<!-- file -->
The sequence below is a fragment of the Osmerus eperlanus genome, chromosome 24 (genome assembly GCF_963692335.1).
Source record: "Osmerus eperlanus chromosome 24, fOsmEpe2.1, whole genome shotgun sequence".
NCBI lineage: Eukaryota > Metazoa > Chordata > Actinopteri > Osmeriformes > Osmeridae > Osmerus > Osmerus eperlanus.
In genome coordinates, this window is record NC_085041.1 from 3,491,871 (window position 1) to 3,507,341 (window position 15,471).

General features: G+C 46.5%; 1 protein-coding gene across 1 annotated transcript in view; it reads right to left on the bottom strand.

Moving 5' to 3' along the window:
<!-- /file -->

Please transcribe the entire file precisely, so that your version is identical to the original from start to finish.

The sequence below is a fragment of the Osmerus eperlanus genome, chromosome 24 (genome assembly GCF_963692335.1).
Source record: "Osmerus eperlanus chromosome 24, fOsmEpe2.1, whole genome shotgun sequence".
NCBI lineage: Eukaryota > Metazoa > Chordata > Actinopteri > Osmeriformes > Osmeridae > Osmerus > Osmerus eperlanus.
In genome coordinates, this window is record NC_085041.1 from 3,491,871 (window position 1) to 3,507,341 (window position 15,471).

General features: G+C 46.5%; 1 protein-coding gene across 1 annotated transcript in view; it reads right to left on the bottom strand.

Moving 5' to 3' along the window: